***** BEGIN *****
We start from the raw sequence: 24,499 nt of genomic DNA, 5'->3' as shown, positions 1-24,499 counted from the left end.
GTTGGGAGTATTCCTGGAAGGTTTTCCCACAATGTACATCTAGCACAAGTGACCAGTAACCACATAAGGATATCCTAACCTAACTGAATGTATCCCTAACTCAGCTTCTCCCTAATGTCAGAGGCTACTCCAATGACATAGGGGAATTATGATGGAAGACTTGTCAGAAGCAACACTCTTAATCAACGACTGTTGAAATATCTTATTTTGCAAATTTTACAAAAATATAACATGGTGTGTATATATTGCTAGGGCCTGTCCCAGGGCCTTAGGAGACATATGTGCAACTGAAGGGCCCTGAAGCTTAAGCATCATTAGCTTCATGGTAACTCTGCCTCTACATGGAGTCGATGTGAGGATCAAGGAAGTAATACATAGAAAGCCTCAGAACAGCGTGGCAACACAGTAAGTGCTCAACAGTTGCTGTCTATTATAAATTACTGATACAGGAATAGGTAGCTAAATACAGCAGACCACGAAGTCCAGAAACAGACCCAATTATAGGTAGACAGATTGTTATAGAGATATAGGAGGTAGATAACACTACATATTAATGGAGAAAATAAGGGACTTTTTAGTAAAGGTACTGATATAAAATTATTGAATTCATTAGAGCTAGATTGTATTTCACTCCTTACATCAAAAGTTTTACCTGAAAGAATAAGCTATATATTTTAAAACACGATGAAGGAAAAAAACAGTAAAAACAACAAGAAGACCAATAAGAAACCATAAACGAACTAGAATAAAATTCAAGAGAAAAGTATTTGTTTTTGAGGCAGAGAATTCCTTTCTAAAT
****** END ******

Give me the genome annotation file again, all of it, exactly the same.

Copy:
We start from the raw sequence: 24,499 nt of genomic DNA, 5'->3' as shown, positions 1-24,499 counted from the left end.
GTTGGGAGTATTCCTGGAAGGTTTTCCCACAATGTACATCTAGCACAAGTGACCAGTAACCACATAAGGATATCCTAACCTAACTGAATGTATCCCTAACTCAGCTTCTCCCTAATGTCAGAGGCTACTCCAATGACATAGGGGAATTATGATGGAAGACTTGTCAGAAGCAACACTCTTAATCAACGACTGTTGAAATATCTTATTTTGCAAATTTTACAAAAATATAACATGGTGTGTATATATTGCTAGGGCCTGTCCCAGGGCCTTAGGAGACATATGTGCAACTGAAGGGCCCTGAAGCTTAAGCATCATTAGCTTCATGGTAACTCTGCCTCTACATGGAGTCGATGTGAGGATCAAGGAAGTAATACATAGAAAGCCTCAGAACAGCGTGGCAACACAGTAAGTGCTCAACAGTTGCTGTCTATTATAAATTACTGATACAGGAATAGGTAGCTAAATACAGCAGACCACGAAGTCCAGAAACAGACCCAATTATAGGTAGACAGATTGTTATAGAGATATAGGAGGTAGATAACACTACATATTAATGGAGAAAATAAGGGACTTTTTAGTAAAGGTACTGATATAAAATTATTGAATTCATTAGAGCTAGATTGTATTTCACTCCTTACATCAAAAGTTTTACCTGAAAGAATAAGCTATATATTTTAAAACACGATGAAGGAAAAAAACAGTAAAAACAACAAGAAGACCAATAAGAAACCATAAACGAACTAGAATAAAATTCAAGAGAAAAGTATTTGTTTTTGAGGCAGAGAATTCCTTTCTAAAT